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Acceptance helps gays, psychiatrists inform Anglicans

14 November 2007

by Bill Bowder

THE Royal College of Psychiatrists has challenged Anglican bishops to support gay clergy and laity as an example to parents struggling to come to terms with having gay or lesbian children.

“The Church has a wonderful opportunity to lead rather than to be dragged along kicking and screaming. Christianity is such an inclusive religion,” said Professor Michael King, an executive committee member of the College’s special-interest group of 200 to 300 psychiatrists who work with lesbians, gay men, and bisexual and transsexual people.

His committee has submitted a report to the Church’s Listening Exercise on Human Sexuality, to inform a study guide for next year’s Lambeth Conference.

The report, endorsed by the full College “from the President down”, said that there were no scientific or rational grounds for treating lesbian, gay, and bisexual people differently, Professor King said on Monday.

If there were theological reasons for treating lesbian, gay, or bisexual people differently, that was for the Church to decide; but the Church had already changed its mind over slavery and the position of women in society. “It is odd to see why this should be a sticking point.”

Professor King said that he no longer attended church because of its “disappointing attitude” to this issue (and to that of women bishops), which had contributed to social exclusion.

Research showed that lesbian, gay, and bisexual (LGB) people suffered stress because of the rejection and discrimination that they experienced. This resulted in the same kinds of mental-health issues, destructive behaviour, alcoholism, and substance abuse as people subjected to racism also experienced. Both groups also experienced a kind of “internal form of stigma”, he said.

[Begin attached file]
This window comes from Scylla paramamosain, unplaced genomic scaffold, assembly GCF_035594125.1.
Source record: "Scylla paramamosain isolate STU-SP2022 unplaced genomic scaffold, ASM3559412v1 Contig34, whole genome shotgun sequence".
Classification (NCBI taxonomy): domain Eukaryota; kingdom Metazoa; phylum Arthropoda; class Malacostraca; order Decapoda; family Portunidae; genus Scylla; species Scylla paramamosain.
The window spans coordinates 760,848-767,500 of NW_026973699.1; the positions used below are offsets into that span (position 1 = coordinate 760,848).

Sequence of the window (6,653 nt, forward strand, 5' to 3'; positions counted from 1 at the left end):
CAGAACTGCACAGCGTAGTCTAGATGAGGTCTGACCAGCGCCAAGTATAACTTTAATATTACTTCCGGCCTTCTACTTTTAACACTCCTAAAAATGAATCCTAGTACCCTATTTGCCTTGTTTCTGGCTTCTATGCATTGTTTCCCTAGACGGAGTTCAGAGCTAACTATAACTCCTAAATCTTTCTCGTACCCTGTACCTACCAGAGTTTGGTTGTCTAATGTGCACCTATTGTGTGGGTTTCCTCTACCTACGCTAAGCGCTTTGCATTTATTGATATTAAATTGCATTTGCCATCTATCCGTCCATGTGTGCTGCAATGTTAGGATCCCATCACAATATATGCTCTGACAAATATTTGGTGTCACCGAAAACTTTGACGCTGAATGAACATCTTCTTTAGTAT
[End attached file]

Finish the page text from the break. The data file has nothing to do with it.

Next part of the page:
“What we know is that greater openness leads to self-acceptance. If the message of acceptance comes from people placed high in the Church — that LGB people can lead ordinary lives — then this does a huge amount for families who are struggling to come to terms with an LGB son or daughter. The message that LGB people should not be discriminated against could be a message to society that they were all equal before God.”

The report says that LGB people should have the right to protection from therapies purporting to change their sexual orientation. There was no evidence that treatment of this kind worked, but considerable evidence that it did a great deal of harm, Professor King said.

Sexual orientation was a spectrum. “In nature, there are spectrums: they can’t be cut into neat joints.” At one end would be someone who was predominantly heterosexual, and at the other someone who was predominantly LGB. It would be “impossibly difficult” to try to change someone at either end of the spectrum.

Full text of the report

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